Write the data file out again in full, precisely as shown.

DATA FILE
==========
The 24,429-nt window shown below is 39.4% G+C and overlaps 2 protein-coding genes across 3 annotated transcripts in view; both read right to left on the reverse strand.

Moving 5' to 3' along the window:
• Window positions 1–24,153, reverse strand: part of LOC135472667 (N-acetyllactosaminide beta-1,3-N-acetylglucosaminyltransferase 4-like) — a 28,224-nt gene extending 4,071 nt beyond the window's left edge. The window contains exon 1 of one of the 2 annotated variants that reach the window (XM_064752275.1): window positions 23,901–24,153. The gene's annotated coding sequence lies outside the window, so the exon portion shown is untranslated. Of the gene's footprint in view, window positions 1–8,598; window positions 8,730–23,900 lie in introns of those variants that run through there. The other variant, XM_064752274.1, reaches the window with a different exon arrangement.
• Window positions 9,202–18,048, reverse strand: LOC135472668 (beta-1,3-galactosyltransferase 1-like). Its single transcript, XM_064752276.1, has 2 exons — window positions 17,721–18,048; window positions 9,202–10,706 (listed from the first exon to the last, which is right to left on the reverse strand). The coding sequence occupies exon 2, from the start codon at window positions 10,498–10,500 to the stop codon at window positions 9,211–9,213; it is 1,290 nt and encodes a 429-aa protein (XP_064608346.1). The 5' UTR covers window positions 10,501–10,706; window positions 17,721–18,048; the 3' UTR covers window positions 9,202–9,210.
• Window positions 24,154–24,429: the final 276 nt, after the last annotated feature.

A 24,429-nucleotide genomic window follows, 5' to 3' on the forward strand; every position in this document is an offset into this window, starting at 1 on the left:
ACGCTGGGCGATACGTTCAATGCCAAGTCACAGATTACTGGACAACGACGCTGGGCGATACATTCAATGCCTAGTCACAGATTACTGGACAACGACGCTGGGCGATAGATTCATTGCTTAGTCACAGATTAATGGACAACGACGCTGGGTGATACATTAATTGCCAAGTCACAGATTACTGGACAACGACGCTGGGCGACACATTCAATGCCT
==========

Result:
The 24,429-nt window shown below is 39.4% G+C and overlaps 2 protein-coding genes across 3 annotated transcripts in view; both read right to left on the reverse strand.

Moving 5' to 3' along the window:
• Window positions 1–24,153, reverse strand: part of LOC135472667 (N-acetyllactosaminide beta-1,3-N-acetylglucosaminyltransferase 4-like) — a 28,224-nt gene extending 4,071 nt beyond the window's left edge. The window contains exon 1 of one of the 2 annotated variants that reach the window (XM_064752275.1): window positions 23,901–24,153. The gene's annotated coding sequence lies outside the window, so the exon portion shown is untranslated. Of the gene's footprint in view, window positions 1–8,598; window positions 8,730–23,900 lie in introns of those variants that run through there. The other variant, XM_064752274.1, reaches the window with a different exon arrangement.
• Window positions 9,202–18,048, reverse strand: LOC135472668 (beta-1,3-galactosyltransferase 1-like). Its single transcript, XM_064752276.1, has 2 exons — window positions 17,721–18,048; window positions 9,202–10,706 (listed from the first exon to the last, which is right to left on the reverse strand). The coding sequence occupies exon 2, from the start codon at window positions 10,498–10,500 to the stop codon at window positions 9,211–9,213; it is 1,290 nt and encodes a 429-aa protein (XP_064608346.1). The 5' UTR covers window positions 10,501–10,706; window positions 17,721–18,048; the 3' UTR covers window positions 9,202–9,210.
• Window positions 24,154–24,429: the final 276 nt, after the last annotated feature.

A 24,429-nucleotide genomic window follows, 5' to 3' on the forward strand; every position in this document is an offset into this window, starting at 1 on the left:
ACGCTGGGCGATACGTTCAATGCCAAGTCACAGATTACTGGACAACGACGCTGGGCGATACATTCAATGCCTAGTCACAGATTACTGGACAACGACGCTGGGCGATAGATTCATTGCTTAGTCACAGATTAATGGACAACGACGCTGGGTGATACATTAATTGCCAAGTCACAGATTACTGGACAACGACGCTGGGCGACACATTCAATGCCT